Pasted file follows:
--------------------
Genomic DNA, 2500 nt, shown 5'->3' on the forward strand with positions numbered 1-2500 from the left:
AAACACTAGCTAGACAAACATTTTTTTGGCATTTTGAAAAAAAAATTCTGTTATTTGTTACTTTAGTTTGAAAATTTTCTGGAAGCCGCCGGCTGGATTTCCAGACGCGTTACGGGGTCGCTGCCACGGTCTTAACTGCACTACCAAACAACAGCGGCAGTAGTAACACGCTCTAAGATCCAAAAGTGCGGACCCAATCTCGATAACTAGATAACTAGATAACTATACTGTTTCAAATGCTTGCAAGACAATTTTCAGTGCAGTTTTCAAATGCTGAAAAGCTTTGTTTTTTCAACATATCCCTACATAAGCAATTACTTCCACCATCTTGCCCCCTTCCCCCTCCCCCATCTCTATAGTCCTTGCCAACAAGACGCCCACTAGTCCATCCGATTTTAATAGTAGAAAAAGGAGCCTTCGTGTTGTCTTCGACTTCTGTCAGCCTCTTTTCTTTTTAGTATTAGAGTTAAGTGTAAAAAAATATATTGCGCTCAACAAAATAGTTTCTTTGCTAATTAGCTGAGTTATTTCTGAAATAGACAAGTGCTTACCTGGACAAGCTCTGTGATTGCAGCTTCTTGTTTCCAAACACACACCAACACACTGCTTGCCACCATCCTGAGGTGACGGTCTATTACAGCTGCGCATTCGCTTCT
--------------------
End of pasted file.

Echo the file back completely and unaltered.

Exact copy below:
Genomic DNA, 2500 nt, shown 5'->3' on the forward strand with positions numbered 1-2500 from the left:
AAACACTAGCTAGACAAACATTTTTTTGGCATTTTGAAAAAAAAATTCTGTTATTTGTTACTTTAGTTTGAAAATTTTCTGGAAGCCGCCGGCTGGATTTCCAGACGCGTTACGGGGTCGCTGCCACGGTCTTAACTGCACTACCAAACAACAGCGGCAGTAGTAACACGCTCTAAGATCCAAAAGTGCGGACCCAATCTCGATAACTAGATAACTAGATAACTATACTGTTTCAAATGCTTGCAAGACAATTTTCAGTGCAGTTTTCAAATGCTGAAAAGCTTTGTTTTTTCAACATATCCCTACATAAGCAATTACTTCCACCATCTTGCCCCCTTCCCCCTCCCCCATCTCTATAGTCCTTGCCAACAAGACGCCCACTAGTCCATCCGATTTTAATAGTAGAAAAAGGAGCCTTCGTGTTGTCTTCGACTTCTGTCAGCCTCTTTTCTTTTTAGTATTAGAGTTAAGTGTAAAAAAATATATTGCGCTCAACAAAATAGTTTCTTTGCTAATTAGCTGAGTTATTTCTGAAATAGACAAGTGCTTACCTGGACAAGCTCTGTGATTGCAGCTTCTTGTTTCCAAACACACACCAACACACTGCTTGCCACCATCCTGAGGTGACGGTCTATTACAGCTGCGCATTCGCTTCT